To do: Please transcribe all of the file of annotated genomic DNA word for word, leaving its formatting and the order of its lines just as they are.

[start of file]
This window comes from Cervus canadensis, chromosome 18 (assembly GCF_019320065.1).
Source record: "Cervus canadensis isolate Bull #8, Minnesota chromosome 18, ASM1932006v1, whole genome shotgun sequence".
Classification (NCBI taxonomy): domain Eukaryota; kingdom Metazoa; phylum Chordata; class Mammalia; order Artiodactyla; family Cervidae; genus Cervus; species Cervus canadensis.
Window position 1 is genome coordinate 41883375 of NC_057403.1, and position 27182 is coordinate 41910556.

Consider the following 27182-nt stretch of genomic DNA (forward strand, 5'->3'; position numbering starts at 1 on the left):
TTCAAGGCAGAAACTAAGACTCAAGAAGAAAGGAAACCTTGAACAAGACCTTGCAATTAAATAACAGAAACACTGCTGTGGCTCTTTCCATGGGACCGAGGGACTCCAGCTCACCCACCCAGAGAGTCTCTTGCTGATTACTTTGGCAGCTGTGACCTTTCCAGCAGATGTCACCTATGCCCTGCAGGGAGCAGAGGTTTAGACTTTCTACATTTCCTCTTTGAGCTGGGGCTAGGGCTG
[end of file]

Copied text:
This window comes from Cervus canadensis, chromosome 18 (assembly GCF_019320065.1).
Source record: "Cervus canadensis isolate Bull #8, Minnesota chromosome 18, ASM1932006v1, whole genome shotgun sequence".
Classification (NCBI taxonomy): domain Eukaryota; kingdom Metazoa; phylum Chordata; class Mammalia; order Artiodactyla; family Cervidae; genus Cervus; species Cervus canadensis.
Window position 1 is genome coordinate 41883375 of NC_057403.1, and position 27182 is coordinate 41910556.

Consider the following 27182-nt stretch of genomic DNA (forward strand, 5'->3'; position numbering starts at 1 on the left):
TTCAAGGCAGAAACTAAGACTCAAGAAGAAAGGAAACCTTGAACAAGACCTTGCAATTAAATAACAGAAACACTGCTGTGGCTCTTTCCATGGGACCGAGGGACTCCAGCTCACCCACCCAGAGAGTCTCTTGCTGATTACTTTGGCAGCTGTGACCTTTCCAGCAGATGTCACCTATGCCCTGCAGGGAGCAGAGGTTTAGACTTTCTACATTTCCTCTTTGAGCTGGGGCTAGGGCTG